Somebody just shared this post on Hacker News. Based on past behavior from the majority of its users I think you can look forward to being called a "feminazi" and being doxxed. You will definitely have a new "most alienating experience in tech" in your near future. Nobody on Hacker News is sexist and they are very good at understanding the difficulties of people who ain't exactly like them. They will call you every name in the book just to prove that.

Anonymous said...

Oh does this post hit incredibly close to home. Thanks for sharing. Every time I see a post like this it helps keep me motivated to keep going.

Anonymous said...

I question your social skills after reading this blog entry.

YikeS

Anonymous said...

$EVERY_NAME_IN_THE_BOOK. cool story by the way.

Anonymous said...

The most alienating (strange, to be precise) thing on this blog - how one could switch from working on Microsoft Flight Sim to Google ads???? :)

DannyL said...

Wtf?

Anonymous said...

I had a similar one at Spotify, we went to a team dinner at a burlesque bingo night where we had to draw numbers from a wire bra basket

Anonymous said...

oh dear, the very empathetic and understanding guys at Hacker News have linked to your blog. expect them to not even try to understand

João said...

This is a people problem, not exclusive to engineers. Most people are assholes. I would never think of coming to a place where there are people doing something (I.e. Watching tv) and disrupt them without asking and I am an engineer. Maybe it's cultural too, I don't see discrimination where in my workplace. I am sorry this happens to people.

Dan Hanly said...

What makes you think that your baseball story is about being female?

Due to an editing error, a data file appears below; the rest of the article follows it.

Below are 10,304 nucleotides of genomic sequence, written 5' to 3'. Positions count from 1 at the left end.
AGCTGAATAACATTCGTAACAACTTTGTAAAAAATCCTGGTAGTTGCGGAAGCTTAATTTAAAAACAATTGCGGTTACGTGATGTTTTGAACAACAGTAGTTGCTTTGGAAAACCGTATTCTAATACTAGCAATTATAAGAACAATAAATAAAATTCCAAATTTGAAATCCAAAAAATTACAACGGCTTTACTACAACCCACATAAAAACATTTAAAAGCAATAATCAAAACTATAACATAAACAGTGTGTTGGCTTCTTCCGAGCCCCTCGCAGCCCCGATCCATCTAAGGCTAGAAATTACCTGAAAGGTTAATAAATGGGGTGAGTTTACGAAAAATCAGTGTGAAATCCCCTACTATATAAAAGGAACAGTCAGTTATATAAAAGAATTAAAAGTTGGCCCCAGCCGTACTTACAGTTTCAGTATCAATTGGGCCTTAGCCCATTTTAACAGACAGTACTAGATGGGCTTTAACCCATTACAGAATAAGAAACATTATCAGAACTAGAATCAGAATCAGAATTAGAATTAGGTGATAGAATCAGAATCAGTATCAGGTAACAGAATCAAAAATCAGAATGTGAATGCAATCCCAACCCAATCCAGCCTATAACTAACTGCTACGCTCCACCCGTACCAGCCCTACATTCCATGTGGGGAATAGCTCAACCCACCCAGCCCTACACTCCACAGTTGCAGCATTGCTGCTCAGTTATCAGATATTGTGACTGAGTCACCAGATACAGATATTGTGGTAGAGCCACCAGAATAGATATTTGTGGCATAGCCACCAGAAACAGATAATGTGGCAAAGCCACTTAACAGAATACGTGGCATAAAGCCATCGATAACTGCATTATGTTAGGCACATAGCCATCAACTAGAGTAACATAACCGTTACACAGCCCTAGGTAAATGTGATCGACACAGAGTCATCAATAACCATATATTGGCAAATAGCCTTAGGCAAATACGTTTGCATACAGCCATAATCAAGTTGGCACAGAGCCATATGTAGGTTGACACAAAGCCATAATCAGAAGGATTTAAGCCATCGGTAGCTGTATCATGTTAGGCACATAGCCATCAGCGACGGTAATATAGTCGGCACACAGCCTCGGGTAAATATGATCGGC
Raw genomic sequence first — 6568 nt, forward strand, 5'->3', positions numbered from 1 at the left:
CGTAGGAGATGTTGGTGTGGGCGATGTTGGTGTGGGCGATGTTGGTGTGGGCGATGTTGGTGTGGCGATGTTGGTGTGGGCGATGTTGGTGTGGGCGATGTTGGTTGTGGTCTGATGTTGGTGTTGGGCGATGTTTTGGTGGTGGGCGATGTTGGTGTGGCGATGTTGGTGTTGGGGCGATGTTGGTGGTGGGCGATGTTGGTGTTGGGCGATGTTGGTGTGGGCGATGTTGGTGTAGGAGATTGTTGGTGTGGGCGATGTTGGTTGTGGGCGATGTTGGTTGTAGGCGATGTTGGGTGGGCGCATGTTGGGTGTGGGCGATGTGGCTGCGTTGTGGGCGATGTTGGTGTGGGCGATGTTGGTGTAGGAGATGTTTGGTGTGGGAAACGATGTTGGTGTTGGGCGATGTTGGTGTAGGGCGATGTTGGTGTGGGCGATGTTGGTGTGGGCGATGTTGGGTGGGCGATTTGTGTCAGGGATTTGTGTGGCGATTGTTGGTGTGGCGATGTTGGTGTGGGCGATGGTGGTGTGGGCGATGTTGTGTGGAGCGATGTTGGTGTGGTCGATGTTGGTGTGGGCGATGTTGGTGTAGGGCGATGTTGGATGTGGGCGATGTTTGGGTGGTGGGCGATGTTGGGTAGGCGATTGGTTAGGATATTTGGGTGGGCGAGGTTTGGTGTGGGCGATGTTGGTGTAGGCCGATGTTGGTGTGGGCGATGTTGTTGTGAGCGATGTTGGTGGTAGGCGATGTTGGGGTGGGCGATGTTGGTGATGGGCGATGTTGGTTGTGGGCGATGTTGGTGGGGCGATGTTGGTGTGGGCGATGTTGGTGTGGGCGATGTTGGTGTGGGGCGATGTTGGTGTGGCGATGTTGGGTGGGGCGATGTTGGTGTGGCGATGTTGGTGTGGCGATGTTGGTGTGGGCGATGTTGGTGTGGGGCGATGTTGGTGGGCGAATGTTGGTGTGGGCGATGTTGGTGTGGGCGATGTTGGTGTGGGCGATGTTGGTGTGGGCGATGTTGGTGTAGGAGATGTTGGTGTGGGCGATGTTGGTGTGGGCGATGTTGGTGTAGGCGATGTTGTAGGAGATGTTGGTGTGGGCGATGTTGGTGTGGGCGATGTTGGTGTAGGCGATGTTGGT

I don't play or watch any sports, I hate them. I, as a male engineer, would have been in an identical situation!
This is nothing to do with gender.

I obviously can't speak for your other experiences that you detailed in your closing paragraphs, but the baseball story is not gender related. You use that as your "one story in particular" that stands out about diversity in the workplace, but I believe your assumptions about it are completely unfounded.

Anonymous said...

The real reason it would be awkward to change the tv to another channel is NOT because you are a woman but rather that it is against the crowd's preferences and you would be selfishly exerting your own on the crowd.

Aside from that, you could make an argument that there is a systemic and self-perpetuating problem of the alienation of women from technology. In solving that, one has to ensure that people's are not being encroached upon. Dictating everyone watch what you would like to watch just because you are a woman is exactly such a thing.

You may feel alienated by this act and then conclude that anything that makes you feel alienated and has a logical link to you being a female is working against the systemic problem. However, this would be a result of you not considering the sum total of everyone's happiness. This would portray you as a female version of a the stereotypical male geek who has no awareness of how they make people around them feel.

Where the change has to be made is on the systemic level where more women are hired into technical positions, one-to-one conscious/subconscious discrimination of women is brought into light, and greater education opportunities for women. Then when more women are in technology, net happiness can be maximized by switching the channel to Friends. Complaining of the above prematurely is not an intelligent argument.

Anonymous said...